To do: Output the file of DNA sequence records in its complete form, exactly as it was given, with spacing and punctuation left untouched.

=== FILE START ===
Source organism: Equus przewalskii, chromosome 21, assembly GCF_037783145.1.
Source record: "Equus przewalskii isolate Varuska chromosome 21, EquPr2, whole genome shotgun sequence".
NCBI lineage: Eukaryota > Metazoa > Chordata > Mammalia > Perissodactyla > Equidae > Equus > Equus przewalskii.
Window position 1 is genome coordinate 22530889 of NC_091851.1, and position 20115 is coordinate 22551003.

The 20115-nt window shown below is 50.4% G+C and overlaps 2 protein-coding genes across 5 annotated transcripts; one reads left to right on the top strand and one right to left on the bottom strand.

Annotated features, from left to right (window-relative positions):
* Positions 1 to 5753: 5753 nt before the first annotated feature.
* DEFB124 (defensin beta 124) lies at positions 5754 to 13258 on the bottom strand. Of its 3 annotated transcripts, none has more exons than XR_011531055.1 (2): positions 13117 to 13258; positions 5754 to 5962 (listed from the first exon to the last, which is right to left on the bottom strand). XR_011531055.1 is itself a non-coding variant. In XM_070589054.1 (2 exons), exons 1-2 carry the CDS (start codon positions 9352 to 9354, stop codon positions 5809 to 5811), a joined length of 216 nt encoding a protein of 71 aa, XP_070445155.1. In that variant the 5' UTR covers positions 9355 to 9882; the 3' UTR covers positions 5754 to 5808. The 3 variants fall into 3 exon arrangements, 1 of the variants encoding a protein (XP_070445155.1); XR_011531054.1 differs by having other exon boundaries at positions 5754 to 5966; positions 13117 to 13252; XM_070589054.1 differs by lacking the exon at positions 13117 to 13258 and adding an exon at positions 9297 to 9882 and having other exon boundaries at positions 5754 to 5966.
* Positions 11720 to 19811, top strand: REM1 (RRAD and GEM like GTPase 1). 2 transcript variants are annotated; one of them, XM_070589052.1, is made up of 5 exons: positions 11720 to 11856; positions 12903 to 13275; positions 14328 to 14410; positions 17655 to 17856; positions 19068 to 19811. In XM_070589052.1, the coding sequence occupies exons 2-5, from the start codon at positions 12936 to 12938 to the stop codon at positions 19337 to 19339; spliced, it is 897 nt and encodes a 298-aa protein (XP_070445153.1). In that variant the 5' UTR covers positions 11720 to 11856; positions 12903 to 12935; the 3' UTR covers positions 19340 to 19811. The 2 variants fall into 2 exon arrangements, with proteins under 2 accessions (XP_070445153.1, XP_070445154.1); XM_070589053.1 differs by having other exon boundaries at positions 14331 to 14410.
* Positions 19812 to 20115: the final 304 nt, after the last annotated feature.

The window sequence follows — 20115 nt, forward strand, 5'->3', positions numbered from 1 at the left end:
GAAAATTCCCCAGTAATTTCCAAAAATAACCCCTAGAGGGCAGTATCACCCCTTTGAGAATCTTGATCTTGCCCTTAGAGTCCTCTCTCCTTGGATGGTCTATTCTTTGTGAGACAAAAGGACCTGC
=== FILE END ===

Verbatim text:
Source organism: Equus przewalskii, chromosome 21, assembly GCF_037783145.1.
Source record: "Equus przewalskii isolate Varuska chromosome 21, EquPr2, whole genome shotgun sequence".
NCBI lineage: Eukaryota > Metazoa > Chordata > Mammalia > Perissodactyla > Equidae > Equus > Equus przewalskii.
Window position 1 is genome coordinate 22530889 of NC_091851.1, and position 20115 is coordinate 22551003.

The 20115-nt window shown below is 50.4% G+C and overlaps 2 protein-coding genes across 5 annotated transcripts; one reads left to right on the top strand and one right to left on the bottom strand.

Annotated features, from left to right (window-relative positions):
* Positions 1 to 5753: 5753 nt before the first annotated feature.
* DEFB124 (defensin beta 124) lies at positions 5754 to 13258 on the bottom strand. Of its 3 annotated transcripts, none has more exons than XR_011531055.1 (2): positions 13117 to 13258; positions 5754 to 5962 (listed from the first exon to the last, which is right to left on the bottom strand). XR_011531055.1 is itself a non-coding variant. In XM_070589054.1 (2 exons), exons 1-2 carry the CDS (start codon positions 9352 to 9354, stop codon positions 5809 to 5811), a joined length of 216 nt encoding a protein of 71 aa, XP_070445155.1. In that variant the 5' UTR covers positions 9355 to 9882; the 3' UTR covers positions 5754 to 5808. The 3 variants fall into 3 exon arrangements, 1 of the variants encoding a protein (XP_070445155.1); XR_011531054.1 differs by having other exon boundaries at positions 5754 to 5966; positions 13117 to 13252; XM_070589054.1 differs by lacking the exon at positions 13117 to 13258 and adding an exon at positions 9297 to 9882 and having other exon boundaries at positions 5754 to 5966.
* Positions 11720 to 19811, top strand: REM1 (RRAD and GEM like GTPase 1). 2 transcript variants are annotated; one of them, XM_070589052.1, is made up of 5 exons: positions 11720 to 11856; positions 12903 to 13275; positions 14328 to 14410; positions 17655 to 17856; positions 19068 to 19811. In XM_070589052.1, the coding sequence occupies exons 2-5, from the start codon at positions 12936 to 12938 to the stop codon at positions 19337 to 19339; spliced, it is 897 nt and encodes a 298-aa protein (XP_070445153.1). In that variant the 5' UTR covers positions 11720 to 11856; positions 12903 to 12935; the 3' UTR covers positions 19340 to 19811. The 2 variants fall into 2 exon arrangements, with proteins under 2 accessions (XP_070445153.1, XP_070445154.1); XM_070589053.1 differs by having other exon boundaries at positions 14331 to 14410.
* Positions 19812 to 20115: the final 304 nt, after the last annotated feature.

The window sequence follows — 20115 nt, forward strand, 5'->3', positions numbered from 1 at the left end:
GAAAATTCCCCAGTAATTTCCAAAAATAACCCCTAGAGGGCAGTATCACCCCTTTGAGAATCTTGATCTTGCCCTTAGAGTCCTCTCTCCTTGGATGGTCTATTCTTTGTGAGACAAAAGGACCTGC